Burgas-Alexandroupolis Pipeline Project Might Be Terminated-Report
The project for the construction of the Burgas-Alexandroupolis oil pipeline is expected to be terminated because Bulgarian shareholders have not performed their financial obligations.
The statement was made Wednesday by Plamen Rusev, ex-director of Bulgarian branch of the project company, Trans-Balkan Pipeline, the joint Bulgarian-Greek-Russian venture that should construct and manage the pipe, the Bulgarian National Radio reported.
"I can confirm that the project is going to an end and this is a good outcome at present because Bulgaria's failure to pay its obligations has created tension between shareholders, As a result, Greece stopped paying its obligations too. You cannot have only one side paying. There has to be a balance," Rusev said.
He added that the final decision on the future of Burgas-Alexandroupolis will be made at a meeting of all shareholders in Rome on February 17.
According to Rusev, the direct damages for Bulgaria at this moment are about BGN 15-20 M, as the obligations of the Bulgarian shareholders are. The money would have to be paid by the Bulgarian Finance Ministry, since it has taken the responsibility for the project.
The indirect damages cannot be calculated, according to the ex-director of Trans-Balkan Pipeline. He said that the other countries might demand compensations over Bulgaria's violation of the international agreement, which could reach up to BGN 200-300 M.
"The most unpleasant thing is that Bulgaria has already lost about EUR 800 M," Rusev said.
Bulgaria's Economy Minister Traicho Traikov has stated he did not know anything about Russia writing off the project. He said, however, that in his opinion Russia is trying to pressure Bulgaria with regards to the Belene nuclear power plant project.
In December 2010, Mikhail Barkov, Vice President of the Russian oil company Transneft, said that Bulgaria has failed to pay the EUR 6 M that it owes as its contribution to the joint project company with Greece and Russia, but it has pledged to pay its dues by December 15, 2010.
Experts have stated that Bulgaria might escape paying compensations if it withdraws the project on the basis of a negative environmental assessment.
In November 2010, the Bulgarian Environment Ministry said the environmental impact assessment of the Burgas-Alexandroupolis oil pipeline is inadequate and needs to be reworked; the ultimate decision about whether Bulgarian will take part in the project is expected after the results of the environmental assessment, which is to be revealed in February 2011.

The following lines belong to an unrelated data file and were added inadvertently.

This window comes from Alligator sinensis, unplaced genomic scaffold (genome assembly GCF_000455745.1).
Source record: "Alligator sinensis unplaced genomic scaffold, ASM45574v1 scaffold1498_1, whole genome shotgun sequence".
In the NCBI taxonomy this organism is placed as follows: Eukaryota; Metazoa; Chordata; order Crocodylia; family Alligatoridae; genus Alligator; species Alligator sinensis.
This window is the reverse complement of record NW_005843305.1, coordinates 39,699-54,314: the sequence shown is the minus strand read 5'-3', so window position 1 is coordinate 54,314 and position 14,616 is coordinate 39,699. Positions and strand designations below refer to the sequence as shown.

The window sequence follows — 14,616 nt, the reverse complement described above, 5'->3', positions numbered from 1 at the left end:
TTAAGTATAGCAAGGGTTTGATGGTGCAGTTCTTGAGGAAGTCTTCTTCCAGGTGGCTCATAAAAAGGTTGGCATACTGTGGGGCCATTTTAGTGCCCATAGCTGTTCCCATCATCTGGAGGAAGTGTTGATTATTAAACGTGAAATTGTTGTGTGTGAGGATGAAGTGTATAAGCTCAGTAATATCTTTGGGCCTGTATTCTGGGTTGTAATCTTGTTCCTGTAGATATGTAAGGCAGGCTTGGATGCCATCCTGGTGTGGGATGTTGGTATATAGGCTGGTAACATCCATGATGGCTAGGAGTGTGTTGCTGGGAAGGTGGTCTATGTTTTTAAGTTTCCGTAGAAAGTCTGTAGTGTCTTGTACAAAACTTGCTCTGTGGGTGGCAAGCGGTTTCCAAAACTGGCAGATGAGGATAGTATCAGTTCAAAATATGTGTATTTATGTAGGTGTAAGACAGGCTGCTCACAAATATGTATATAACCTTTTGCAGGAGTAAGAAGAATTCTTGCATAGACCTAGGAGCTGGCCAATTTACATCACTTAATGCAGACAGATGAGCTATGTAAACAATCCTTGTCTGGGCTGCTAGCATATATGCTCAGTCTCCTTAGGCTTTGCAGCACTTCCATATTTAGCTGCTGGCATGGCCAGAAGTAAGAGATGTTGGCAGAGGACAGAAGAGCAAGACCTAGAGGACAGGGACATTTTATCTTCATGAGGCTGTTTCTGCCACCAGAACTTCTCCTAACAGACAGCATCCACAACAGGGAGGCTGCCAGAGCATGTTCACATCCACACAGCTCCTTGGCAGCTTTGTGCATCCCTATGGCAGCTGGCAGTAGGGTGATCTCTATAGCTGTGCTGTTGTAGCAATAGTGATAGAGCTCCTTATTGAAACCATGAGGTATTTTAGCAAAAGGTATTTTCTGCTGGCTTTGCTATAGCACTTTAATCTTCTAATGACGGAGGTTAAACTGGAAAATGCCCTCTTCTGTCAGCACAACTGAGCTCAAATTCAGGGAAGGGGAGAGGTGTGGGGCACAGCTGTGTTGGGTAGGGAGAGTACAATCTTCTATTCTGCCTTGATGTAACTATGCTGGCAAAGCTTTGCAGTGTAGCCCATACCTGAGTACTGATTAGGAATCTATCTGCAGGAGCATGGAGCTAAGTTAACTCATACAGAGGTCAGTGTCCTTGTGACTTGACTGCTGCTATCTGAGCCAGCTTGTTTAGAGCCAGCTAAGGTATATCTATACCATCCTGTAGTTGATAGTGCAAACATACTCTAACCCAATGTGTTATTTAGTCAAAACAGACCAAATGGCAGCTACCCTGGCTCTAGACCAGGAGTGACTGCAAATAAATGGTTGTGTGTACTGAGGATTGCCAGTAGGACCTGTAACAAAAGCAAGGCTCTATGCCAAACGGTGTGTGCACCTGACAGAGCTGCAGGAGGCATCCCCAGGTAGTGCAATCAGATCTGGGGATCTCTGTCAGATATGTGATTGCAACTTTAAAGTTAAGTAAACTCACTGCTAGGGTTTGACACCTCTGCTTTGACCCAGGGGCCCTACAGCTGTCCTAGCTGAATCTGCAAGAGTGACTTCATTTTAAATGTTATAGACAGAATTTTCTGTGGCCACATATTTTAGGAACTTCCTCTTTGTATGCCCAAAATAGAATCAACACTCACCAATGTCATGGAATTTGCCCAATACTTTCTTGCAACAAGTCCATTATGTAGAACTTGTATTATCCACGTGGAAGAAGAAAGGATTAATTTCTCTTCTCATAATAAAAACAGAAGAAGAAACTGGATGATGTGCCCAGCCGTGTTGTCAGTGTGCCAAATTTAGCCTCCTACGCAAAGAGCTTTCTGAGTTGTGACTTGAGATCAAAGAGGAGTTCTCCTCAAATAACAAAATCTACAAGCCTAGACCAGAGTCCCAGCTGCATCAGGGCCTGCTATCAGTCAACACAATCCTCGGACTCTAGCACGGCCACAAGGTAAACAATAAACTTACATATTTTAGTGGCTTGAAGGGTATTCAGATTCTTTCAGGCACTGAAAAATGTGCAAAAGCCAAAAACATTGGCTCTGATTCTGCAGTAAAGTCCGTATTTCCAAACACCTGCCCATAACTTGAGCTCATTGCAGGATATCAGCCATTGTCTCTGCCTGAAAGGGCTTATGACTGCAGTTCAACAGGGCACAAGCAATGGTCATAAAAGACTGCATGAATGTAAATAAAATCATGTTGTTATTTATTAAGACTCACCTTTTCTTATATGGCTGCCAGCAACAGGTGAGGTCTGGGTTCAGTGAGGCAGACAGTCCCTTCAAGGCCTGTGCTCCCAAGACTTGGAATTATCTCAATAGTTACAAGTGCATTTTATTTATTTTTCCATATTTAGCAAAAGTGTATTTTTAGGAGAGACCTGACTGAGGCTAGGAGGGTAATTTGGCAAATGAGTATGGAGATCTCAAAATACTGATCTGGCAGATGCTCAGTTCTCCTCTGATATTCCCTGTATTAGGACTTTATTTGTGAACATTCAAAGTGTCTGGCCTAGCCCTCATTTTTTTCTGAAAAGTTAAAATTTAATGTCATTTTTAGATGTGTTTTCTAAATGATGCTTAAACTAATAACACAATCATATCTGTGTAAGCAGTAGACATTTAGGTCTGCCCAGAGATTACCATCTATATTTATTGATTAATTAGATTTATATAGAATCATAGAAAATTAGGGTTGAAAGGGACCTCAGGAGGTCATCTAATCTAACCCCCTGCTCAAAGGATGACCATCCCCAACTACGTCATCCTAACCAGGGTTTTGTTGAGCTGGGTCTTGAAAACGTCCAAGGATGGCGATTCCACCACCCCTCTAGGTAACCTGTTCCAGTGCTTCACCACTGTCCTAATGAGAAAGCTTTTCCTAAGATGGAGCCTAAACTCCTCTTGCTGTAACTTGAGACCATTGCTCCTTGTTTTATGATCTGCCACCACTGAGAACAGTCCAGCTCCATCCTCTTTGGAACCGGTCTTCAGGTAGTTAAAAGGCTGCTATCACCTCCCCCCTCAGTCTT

Bulgarian Prime Minister Boyko Borisov, however, has written off the project on a number of occasions, declaring that there is no way the ultimate environmental assessment would be positive.
The 280-km pipeline, with 166 km passing through Bulgaria, would have an initial annual capacity of 35 million tons of crude oil, which could be later expanded to 50 million tons. Its costs are estimated at up to USD 1.5 B, up from initial estimates at USD 900 M.
The Trans-Balkan Pipeline company, which is in charge of the construction and subsequent operation of the future pipeline, and is headquartered in the Netherlands, was set up in 2008.
The Russian participant in the project, Pipeline Consortium Burgas-Alexandroupolis Ltd, has a share of 51%. It was founded jointly by three companies: AK Transneft (33.34%), NK Rosneft (33.33%), and Gazrpom Neft (33.33%).
The Bulgarian Joint stock company "Project Company Oil Pipeline Burgas-Alexandroupolis – BG" AD has a share of 24.5%. It was initially founded as jointly by two state companies, Bulgargaz (50%) and Technoexportstroy (50%) but was transferred in full to the Finance Ministry in February 2010.
The Greek participants are Helpe Thraki AE with 23.5% and the Greek government with 1%. The Helpe-Thraki AE was founded jointly by "Hellenic Petroleum" (25%) and "Thraki" (75%).
Three Bulgarian Black Sea municipalities - Burgas, Pomorie, and Sozopol - have voted against the pipe in local referendums over environmental concerns.
Municipalities neighboring Pomorie and nearby Burgas are also harboring fears that the pipeline could damage their lucrative tourism business, while environmental NGOs have branded the existing plans to build an oil terminal out at sea a disaster waiting to happen.
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